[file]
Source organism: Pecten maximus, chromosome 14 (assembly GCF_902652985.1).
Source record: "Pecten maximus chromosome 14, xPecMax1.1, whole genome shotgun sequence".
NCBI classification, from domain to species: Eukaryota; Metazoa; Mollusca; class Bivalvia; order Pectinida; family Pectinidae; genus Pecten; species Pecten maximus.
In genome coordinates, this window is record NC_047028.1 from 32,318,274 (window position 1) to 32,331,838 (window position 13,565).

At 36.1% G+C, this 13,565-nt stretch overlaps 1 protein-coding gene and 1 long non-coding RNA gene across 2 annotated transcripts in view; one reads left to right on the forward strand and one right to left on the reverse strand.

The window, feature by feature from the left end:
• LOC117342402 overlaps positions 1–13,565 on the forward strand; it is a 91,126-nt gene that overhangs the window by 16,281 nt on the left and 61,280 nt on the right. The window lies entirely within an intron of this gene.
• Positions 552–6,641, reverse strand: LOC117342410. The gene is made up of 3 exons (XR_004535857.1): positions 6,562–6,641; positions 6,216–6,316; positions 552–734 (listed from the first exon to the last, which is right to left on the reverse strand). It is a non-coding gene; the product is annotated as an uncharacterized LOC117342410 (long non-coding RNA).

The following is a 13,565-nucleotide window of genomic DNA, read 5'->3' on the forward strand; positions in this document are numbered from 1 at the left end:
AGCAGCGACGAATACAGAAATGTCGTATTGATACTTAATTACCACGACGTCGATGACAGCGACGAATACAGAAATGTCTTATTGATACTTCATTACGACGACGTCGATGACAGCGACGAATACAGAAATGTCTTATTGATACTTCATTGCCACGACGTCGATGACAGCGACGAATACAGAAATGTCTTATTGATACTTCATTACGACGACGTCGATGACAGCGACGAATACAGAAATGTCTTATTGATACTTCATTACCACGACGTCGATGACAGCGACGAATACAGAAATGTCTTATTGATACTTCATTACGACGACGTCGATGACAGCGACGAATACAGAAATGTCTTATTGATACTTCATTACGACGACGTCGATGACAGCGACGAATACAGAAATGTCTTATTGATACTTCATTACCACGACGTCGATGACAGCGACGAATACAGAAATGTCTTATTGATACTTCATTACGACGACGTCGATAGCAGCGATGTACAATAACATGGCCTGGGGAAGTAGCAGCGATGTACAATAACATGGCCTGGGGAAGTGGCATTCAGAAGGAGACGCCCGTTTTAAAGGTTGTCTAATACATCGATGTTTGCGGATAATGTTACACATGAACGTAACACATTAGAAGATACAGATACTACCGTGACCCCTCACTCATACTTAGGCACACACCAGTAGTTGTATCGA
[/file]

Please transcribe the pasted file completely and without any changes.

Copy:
Source organism: Pecten maximus, chromosome 14 (assembly GCF_902652985.1).
Source record: "Pecten maximus chromosome 14, xPecMax1.1, whole genome shotgun sequence".
NCBI classification, from domain to species: Eukaryota; Metazoa; Mollusca; class Bivalvia; order Pectinida; family Pectinidae; genus Pecten; species Pecten maximus.
In genome coordinates, this window is record NC_047028.1 from 32,318,274 (window position 1) to 32,331,838 (window position 13,565).

At 36.1% G+C, this 13,565-nt stretch overlaps 1 protein-coding gene and 1 long non-coding RNA gene across 2 annotated transcripts in view; one reads left to right on the forward strand and one right to left on the reverse strand.

The window, feature by feature from the left end:
• LOC117342402 overlaps positions 1–13,565 on the forward strand; it is a 91,126-nt gene that overhangs the window by 16,281 nt on the left and 61,280 nt on the right. The window lies entirely within an intron of this gene.
• Positions 552–6,641, reverse strand: LOC117342410. The gene is made up of 3 exons (XR_004535857.1): positions 6,562–6,641; positions 6,216–6,316; positions 552–734 (listed from the first exon to the last, which is right to left on the reverse strand). It is a non-coding gene; the product is annotated as an uncharacterized LOC117342410 (long non-coding RNA).

The following is a 13,565-nucleotide window of genomic DNA, read 5'->3' on the forward strand; positions in this document are numbered from 1 at the left end:
AGCAGCGACGAATACAGAAATGTCGTATTGATACTTAATTACCACGACGTCGATGACAGCGACGAATACAGAAATGTCTTATTGATACTTCATTACGACGACGTCGATGACAGCGACGAATACAGAAATGTCTTATTGATACTTCATTGCCACGACGTCGATGACAGCGACGAATACAGAAATGTCTTATTGATACTTCATTACGACGACGTCGATGACAGCGACGAATACAGAAATGTCTTATTGATACTTCATTACCACGACGTCGATGACAGCGACGAATACAGAAATGTCTTATTGATACTTCATTACGACGACGTCGATGACAGCGACGAATACAGAAATGTCTTATTGATACTTCATTACGACGACGTCGATGACAGCGACGAATACAGAAATGTCTTATTGATACTTCATTACCACGACGTCGATGACAGCGACGAATACAGAAATGTCTTATTGATACTTCATTACGACGACGTCGATAGCAGCGATGTACAATAACATGGCCTGGGGAAGTAGCAGCGATGTACAATAACATGGCCTGGGGAAGTGGCATTCAGAAGGAGACGCCCGTTTTAAAGGTTGTCTAATACATCGATGTTTGCGGATAATGTTACACATGAACGTAACACATTAGAAGATACAGATACTACCGTGACCCCTCACTCATACTTAGGCACACACCAGTAGTTGTATCGA